by Airman 1st Class Collin Schmidt
341st Missile Wing Public Affairs
3/27/2015 - MALMSTROM AIR FORCE BASE, Mont. -- Maintaining
the nuclear triad requires an enormous amount of manpower, technology,
skill and determination. For Air Force Global Strike Command, the
mission of sustaining the land-based leg of this nuclear defense hails
as one of the most challenging and important undertakings, aside from
providing the nuclear deterrence itself.
As part of this maintenance, AFGSC conducts intercontinental ballistic
missile operational tests and evaluation on an annual basis to ensure
system readiness. Components are put through a rigorous series of checks
to ensure maximum operability.
One such test is a Simulated Electronic Launch Minuteman, which provides the most in-depth assessment of a deployed ICBM system.
"SELM provides the most complete test of the deployed ICBM force from
crew commit actions through issuance of the Minuteman first stage
ignition signal," said Lt. Col. Scott Fleming, 490th Missile Squadron
assistant director of operations.
For Malmstrom AFB, preparation for the successful launch of the
installation's upcoming SELM, designated GP 15-1M, has been months in
"Two SELMs are conducted each year, with each of the three ICBM bases
conducting one approximately every other year," said Fleming. "Testing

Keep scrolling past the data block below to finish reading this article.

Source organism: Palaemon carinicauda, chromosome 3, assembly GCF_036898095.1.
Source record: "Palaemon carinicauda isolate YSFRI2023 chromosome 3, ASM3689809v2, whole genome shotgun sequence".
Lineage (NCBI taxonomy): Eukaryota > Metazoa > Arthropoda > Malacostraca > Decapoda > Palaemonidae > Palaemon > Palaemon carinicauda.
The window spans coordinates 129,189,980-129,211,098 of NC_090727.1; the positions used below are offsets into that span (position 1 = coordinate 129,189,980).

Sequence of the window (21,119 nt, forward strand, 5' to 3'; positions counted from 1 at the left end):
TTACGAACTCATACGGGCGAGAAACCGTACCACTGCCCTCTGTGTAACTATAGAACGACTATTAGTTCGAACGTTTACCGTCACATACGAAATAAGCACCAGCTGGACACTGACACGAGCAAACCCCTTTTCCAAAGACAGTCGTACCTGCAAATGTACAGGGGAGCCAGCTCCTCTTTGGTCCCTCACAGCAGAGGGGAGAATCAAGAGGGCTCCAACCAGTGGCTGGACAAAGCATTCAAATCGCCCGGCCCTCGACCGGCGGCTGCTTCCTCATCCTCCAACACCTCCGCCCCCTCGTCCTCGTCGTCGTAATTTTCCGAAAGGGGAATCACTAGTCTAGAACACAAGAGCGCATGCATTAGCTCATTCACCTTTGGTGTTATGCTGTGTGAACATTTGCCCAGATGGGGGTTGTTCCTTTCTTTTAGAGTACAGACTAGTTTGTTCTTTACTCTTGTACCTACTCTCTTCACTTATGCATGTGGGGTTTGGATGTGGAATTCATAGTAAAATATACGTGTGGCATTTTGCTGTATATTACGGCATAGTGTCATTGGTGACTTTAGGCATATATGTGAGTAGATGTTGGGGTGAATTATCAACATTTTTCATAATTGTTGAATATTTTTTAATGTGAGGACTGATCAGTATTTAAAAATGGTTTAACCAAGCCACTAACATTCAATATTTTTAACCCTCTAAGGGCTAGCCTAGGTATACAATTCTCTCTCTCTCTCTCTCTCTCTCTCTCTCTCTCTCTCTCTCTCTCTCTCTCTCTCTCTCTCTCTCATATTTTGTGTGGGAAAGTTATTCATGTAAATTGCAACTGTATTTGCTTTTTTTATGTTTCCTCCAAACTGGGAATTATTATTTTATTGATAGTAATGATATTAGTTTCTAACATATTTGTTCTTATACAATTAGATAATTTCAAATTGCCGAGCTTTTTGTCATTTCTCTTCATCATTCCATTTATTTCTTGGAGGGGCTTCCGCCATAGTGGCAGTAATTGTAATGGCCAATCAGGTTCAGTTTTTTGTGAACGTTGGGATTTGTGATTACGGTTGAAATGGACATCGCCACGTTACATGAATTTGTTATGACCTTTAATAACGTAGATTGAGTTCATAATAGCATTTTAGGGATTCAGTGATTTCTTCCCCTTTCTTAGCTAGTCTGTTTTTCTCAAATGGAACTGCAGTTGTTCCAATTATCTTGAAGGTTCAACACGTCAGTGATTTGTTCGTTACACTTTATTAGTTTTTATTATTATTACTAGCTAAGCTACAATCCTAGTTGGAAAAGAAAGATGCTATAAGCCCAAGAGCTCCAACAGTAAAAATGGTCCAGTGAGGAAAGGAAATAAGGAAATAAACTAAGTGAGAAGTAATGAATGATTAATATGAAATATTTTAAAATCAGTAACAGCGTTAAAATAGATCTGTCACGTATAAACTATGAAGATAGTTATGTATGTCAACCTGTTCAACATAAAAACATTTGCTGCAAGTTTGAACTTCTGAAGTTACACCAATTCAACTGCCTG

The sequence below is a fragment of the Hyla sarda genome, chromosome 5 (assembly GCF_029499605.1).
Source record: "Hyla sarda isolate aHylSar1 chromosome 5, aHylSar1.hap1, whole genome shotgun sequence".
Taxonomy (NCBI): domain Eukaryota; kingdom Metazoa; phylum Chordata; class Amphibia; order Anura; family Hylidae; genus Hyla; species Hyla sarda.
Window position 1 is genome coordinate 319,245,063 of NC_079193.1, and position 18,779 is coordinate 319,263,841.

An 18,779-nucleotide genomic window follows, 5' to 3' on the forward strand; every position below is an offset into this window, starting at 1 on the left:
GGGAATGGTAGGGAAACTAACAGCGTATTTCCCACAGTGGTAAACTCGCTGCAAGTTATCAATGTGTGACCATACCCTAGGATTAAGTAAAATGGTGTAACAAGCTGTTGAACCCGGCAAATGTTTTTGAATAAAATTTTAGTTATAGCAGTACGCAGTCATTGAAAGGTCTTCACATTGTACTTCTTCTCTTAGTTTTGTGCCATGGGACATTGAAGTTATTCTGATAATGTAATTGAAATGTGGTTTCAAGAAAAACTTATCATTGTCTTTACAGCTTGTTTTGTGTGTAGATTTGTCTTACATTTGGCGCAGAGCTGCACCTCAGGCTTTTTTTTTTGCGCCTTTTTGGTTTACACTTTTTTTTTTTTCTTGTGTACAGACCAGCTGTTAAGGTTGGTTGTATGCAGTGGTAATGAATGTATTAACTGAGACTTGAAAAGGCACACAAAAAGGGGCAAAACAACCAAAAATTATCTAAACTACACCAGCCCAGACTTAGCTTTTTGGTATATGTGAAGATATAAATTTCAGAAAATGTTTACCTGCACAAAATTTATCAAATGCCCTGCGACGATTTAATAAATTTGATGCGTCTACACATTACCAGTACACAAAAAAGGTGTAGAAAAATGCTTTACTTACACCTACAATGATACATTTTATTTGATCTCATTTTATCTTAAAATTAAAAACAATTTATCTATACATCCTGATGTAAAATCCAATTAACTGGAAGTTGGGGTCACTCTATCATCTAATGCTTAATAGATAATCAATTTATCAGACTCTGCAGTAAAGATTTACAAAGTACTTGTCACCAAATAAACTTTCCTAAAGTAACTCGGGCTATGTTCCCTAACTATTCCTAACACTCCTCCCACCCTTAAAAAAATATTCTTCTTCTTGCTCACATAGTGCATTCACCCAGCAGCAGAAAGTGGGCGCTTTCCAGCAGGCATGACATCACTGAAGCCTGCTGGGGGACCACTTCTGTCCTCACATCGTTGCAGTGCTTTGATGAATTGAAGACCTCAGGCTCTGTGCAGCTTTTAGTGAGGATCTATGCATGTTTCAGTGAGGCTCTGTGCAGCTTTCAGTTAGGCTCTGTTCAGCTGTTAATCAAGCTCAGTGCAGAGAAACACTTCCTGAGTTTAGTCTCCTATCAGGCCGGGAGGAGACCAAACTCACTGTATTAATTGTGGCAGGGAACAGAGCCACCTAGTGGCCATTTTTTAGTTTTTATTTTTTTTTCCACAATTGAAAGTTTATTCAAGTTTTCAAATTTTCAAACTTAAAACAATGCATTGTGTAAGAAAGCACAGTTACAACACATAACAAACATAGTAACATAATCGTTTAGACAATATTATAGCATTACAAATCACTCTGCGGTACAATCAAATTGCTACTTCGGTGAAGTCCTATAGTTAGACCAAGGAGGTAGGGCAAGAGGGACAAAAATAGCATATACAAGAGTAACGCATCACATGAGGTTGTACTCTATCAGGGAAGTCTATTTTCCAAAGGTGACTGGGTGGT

typically occurs over two test days where crews from both launch control
centers and the airborne launch control system validate their
For a complete evaluation of these missile systems, data from
operational test launches at Vandenberg AFB, Calif., and SELM tests in
the command's missile fields is combined and reviewed.
The success of these tests is a direct result of the hard work of Airmen
throughout the command. From the men and women in the field setting up
the groundwork for a test to be launched, all the way up to the
commanders coordinating assets and manpower, every individual is a
"Success of a SELM directly falls on the backs of our Airmen and the
hard work they put into this effort," said Fleming. "A successful SELM
can only take place after a great deal of work is done, well in advance
of the specific test dates."
As Airmen at Malmstrom partner with personnel from the 576th Flight Test
Squadron from Vandenburg, the planning, training and myriad of logistic
details bring us ever closer to the completion this very important
undertaking, he said.
"Together, our Wing One maintainers, defenders, operators and support personnel have us ready for GP 15-1M," said Fleming.